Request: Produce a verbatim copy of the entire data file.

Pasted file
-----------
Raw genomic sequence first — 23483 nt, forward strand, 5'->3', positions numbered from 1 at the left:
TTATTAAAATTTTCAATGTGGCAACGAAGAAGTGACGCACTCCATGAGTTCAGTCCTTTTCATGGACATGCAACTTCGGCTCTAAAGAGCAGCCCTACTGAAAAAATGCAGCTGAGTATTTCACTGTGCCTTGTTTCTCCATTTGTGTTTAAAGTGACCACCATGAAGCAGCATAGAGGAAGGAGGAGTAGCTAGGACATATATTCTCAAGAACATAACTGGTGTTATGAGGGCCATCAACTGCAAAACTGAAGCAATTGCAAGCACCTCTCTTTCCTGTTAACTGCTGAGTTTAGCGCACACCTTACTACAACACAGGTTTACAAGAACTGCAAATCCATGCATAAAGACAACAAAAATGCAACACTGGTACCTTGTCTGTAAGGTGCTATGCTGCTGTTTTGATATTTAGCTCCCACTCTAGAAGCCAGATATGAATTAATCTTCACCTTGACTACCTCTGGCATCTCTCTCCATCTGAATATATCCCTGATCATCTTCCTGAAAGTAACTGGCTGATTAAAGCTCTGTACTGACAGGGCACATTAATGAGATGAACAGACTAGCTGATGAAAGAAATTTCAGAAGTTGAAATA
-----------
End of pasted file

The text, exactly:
Raw genomic sequence first — 23483 nt, forward strand, 5'->3', positions numbered from 1 at the left:
TTATTAAAATTTTCAATGTGGCAACGAAGAAGTGACGCACTCCATGAGTTCAGTCCTTTTCATGGACATGCAACTTCGGCTCTAAAGAGCAGCCCTACTGAAAAAATGCAGCTGAGTATTTCACTGTGCCTTGTTTCTCCATTTGTGTTTAAAGTGACCACCATGAAGCAGCATAGAGGAAGGAGGAGTAGCTAGGACATATATTCTCAAGAACATAACTGGTGTTATGAGGGCCATCAACTGCAAAACTGAAGCAATTGCAAGCACCTCTCTTTCCTGTTAACTGCTGAGTTTAGCGCACACCTTACTACAACACAGGTTTACAAGAACTGCAAATCCATGCATAAAGACAACAAAAATGCAACACTGGTACCTTGTCTGTAAGGTGCTATGCTGCTGTTTTGATATTTAGCTCCCACTCTAGAAGCCAGATATGAATTAATCTTCACCTTGACTACCTCTGGCATCTCTCTCCATCTGAATATATCCCTGATCATCTTCCTGAAAGTAACTGGCTGATTAAAGCTCTGTACTGACAGGGCACATTAATGAGATGAACAGACTAGCTGATGAAAGAAATTTCAGAAGTTGAAATA